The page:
Self-Criticism and Shared Pain
Jeff Shane shares our pain. Who is he and what is the cause of our shared transportation weltschmertz?
Shane is the Undersecretary for Policy at the Department of Transportation and appeared to be thinking out loud at a recent speech to National Industrial Transportation League members.
Shane was right there with us when we spent much of 2005 lamenting the delay in passing the SAFETEA-LU transportation funding bill. Although Congress did specify more than 5,000 transport projects, he was none too happy about the bill’s lack of discretionary funds that would allow the DOT to adapt to our evolving transportation demands.
“It is not an understatement to suggest that we are in the midst of a freight revolution,” Shane said in his speech. “Freight sector challenges call for federal leadership.”
We agree. It was 50 years ago this month since the United States had any show of national transportation leadership—during the Eisenhower administration when the Interstate Highway System was built.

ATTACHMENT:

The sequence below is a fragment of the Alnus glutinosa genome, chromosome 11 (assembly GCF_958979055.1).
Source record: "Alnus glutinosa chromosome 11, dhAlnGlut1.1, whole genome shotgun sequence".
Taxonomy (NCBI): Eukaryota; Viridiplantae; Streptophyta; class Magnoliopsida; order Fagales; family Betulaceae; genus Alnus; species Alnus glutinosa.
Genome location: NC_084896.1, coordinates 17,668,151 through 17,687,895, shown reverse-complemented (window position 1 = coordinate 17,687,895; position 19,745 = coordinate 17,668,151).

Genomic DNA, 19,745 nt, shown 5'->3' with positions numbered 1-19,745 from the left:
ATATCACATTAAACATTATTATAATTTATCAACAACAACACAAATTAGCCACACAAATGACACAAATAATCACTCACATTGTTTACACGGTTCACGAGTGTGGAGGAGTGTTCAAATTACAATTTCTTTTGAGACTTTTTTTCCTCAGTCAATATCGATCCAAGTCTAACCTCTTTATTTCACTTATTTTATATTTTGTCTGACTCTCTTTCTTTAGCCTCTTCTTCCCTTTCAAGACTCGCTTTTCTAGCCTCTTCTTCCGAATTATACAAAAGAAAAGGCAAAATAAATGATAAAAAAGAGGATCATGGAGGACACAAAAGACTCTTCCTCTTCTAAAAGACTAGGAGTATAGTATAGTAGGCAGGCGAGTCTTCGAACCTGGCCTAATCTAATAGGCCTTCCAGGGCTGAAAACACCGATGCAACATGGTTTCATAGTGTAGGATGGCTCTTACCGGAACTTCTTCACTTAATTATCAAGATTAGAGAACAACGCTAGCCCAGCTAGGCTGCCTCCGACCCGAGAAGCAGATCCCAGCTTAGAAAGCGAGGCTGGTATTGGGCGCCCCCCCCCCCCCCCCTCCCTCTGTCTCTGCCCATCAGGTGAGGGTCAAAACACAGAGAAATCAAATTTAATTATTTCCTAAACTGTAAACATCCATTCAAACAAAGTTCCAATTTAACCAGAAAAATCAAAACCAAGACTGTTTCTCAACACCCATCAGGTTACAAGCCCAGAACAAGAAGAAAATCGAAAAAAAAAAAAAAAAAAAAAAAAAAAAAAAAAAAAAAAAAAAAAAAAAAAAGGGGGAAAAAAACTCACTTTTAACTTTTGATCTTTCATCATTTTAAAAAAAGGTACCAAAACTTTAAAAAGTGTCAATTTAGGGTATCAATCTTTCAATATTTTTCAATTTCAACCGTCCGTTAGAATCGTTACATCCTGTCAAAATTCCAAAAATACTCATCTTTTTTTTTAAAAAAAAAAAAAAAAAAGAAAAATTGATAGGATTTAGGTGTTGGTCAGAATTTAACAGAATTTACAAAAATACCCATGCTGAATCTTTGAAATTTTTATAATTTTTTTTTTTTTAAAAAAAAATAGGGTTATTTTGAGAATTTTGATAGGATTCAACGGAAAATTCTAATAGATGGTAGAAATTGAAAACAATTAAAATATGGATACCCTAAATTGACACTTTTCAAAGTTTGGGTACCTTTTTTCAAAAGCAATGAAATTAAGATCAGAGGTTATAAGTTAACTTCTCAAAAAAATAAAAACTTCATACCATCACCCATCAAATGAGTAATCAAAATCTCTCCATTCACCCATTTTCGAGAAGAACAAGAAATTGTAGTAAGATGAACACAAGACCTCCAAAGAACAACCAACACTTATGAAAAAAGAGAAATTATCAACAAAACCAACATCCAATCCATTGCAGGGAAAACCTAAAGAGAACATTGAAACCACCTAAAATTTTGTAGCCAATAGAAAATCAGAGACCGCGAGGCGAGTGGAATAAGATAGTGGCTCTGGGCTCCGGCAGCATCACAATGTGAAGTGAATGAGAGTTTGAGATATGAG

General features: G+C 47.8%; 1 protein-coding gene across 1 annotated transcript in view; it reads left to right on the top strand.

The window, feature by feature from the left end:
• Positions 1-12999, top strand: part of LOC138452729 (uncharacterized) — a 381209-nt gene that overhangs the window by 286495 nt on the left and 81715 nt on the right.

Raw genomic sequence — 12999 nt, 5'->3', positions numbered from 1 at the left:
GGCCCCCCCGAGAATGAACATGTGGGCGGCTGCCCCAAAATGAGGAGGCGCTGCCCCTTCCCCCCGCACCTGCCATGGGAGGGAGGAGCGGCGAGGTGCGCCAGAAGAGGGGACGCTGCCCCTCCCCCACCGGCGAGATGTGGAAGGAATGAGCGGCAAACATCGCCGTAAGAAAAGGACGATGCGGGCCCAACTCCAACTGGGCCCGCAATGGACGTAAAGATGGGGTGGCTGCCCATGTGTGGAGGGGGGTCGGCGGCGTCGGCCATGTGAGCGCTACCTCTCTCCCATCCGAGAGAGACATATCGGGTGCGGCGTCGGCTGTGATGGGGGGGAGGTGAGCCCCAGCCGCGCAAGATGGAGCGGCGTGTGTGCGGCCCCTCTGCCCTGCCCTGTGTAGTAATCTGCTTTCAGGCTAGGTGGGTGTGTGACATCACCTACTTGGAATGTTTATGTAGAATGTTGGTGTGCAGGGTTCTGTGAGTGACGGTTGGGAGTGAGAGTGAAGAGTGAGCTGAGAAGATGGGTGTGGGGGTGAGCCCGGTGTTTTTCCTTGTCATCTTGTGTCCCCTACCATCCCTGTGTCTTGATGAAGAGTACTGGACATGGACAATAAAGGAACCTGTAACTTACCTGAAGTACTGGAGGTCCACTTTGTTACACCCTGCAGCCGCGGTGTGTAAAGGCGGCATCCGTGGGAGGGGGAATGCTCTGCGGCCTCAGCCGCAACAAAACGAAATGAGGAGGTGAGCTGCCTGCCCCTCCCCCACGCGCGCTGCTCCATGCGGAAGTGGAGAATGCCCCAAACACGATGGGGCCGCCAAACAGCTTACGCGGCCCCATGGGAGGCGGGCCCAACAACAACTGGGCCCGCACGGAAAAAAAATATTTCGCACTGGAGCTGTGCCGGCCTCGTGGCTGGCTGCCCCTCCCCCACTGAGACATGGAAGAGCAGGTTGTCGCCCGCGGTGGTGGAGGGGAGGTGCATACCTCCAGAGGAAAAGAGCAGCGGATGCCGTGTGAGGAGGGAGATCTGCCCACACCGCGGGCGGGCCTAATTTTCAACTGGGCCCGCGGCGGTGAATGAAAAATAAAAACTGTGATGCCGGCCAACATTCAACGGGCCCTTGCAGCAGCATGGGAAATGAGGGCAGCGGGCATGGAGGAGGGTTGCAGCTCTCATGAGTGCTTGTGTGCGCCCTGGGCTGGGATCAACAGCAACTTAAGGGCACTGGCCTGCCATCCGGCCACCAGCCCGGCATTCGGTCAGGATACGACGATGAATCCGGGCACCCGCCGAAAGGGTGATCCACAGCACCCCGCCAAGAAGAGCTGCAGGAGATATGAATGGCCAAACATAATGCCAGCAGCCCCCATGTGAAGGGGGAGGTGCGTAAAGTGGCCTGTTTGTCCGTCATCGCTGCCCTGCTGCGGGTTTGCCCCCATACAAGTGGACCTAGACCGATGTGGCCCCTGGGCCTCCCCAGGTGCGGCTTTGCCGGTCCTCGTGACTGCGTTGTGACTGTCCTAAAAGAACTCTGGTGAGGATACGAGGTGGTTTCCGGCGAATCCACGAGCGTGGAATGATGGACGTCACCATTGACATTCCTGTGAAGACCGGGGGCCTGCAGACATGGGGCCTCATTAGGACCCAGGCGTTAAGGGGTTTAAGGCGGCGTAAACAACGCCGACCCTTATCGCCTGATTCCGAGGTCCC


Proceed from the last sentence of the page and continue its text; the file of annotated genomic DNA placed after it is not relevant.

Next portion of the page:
During World War I, Ike had to drive across the continental United States in an Army truck. Later, during World War II, he compared driving the German Autobahn to that experience—it galvanized his resolve to drive the Federal Highway Act through a hostile Congress when he later became president. The highway system has added trillions to our GDP over the intervening decades.
An estimated 75 percent of freight capacity issues are controlled by state DOTs and the private sector, according to Shane. This public/private partnership can partially remedy the federal leadership vacuum.
For example, the rail sector and port authorities are making record investments. That’s good, but it does not replace a national sense of transportation purpose. Leadership has to come from the top, and it just has not for the last half century.
Shane thinks we are partially to blame for that vacuum: “The DOT and the industry have failed to communicate the urgency of freight needs to Congress or the general public,” he said. Add to that the executive branch.
If this is a case of blaming the victim, let’s roll with it by creating some pain of our own. If you care about this industry and its wider impact on the nation, resolve now to call your congressman, then follow up in writing. And then another call and another letter.
Your profession gives you insight into this issue that the general public does not have. If you don’t resolve to make noise with some grass-roots transportation leadership, we will likely wait the next half century before we realize the economic potential squandered by this lack of long-range vision and transportation leadership.